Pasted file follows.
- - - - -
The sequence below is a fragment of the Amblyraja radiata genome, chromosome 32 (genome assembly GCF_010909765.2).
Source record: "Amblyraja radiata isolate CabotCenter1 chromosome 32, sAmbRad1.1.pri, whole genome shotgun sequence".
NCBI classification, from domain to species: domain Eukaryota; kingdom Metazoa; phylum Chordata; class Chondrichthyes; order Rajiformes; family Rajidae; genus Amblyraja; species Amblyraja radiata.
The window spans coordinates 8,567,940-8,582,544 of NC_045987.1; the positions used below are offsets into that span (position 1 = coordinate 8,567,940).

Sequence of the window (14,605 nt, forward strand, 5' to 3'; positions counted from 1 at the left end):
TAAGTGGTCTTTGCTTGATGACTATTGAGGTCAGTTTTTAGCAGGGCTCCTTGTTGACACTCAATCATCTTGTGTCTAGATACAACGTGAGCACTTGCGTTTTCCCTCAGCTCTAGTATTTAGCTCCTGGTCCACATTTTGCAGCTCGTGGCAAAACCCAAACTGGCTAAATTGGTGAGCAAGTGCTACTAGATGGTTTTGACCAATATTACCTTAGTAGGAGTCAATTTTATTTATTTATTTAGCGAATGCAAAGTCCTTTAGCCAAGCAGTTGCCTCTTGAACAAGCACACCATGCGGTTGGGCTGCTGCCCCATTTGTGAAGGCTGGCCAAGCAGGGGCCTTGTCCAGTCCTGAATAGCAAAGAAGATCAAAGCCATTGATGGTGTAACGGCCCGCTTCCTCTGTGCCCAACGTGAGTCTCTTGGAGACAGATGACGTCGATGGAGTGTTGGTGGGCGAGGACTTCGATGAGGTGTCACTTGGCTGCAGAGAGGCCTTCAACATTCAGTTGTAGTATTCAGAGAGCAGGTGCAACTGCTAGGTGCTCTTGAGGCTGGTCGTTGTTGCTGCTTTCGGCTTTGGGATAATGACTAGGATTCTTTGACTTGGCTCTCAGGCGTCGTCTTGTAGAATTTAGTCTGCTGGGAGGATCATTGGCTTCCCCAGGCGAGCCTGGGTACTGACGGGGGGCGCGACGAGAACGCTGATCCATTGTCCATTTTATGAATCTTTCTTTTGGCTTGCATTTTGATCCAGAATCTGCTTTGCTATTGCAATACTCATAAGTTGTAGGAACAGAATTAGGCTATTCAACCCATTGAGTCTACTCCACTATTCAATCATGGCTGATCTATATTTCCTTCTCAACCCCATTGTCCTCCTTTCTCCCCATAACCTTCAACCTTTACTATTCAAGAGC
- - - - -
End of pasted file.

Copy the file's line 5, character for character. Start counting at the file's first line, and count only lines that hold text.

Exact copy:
Sequence of the window (14,605 nt, forward strand, 5' to 3'; positions counted from 1 at the left end):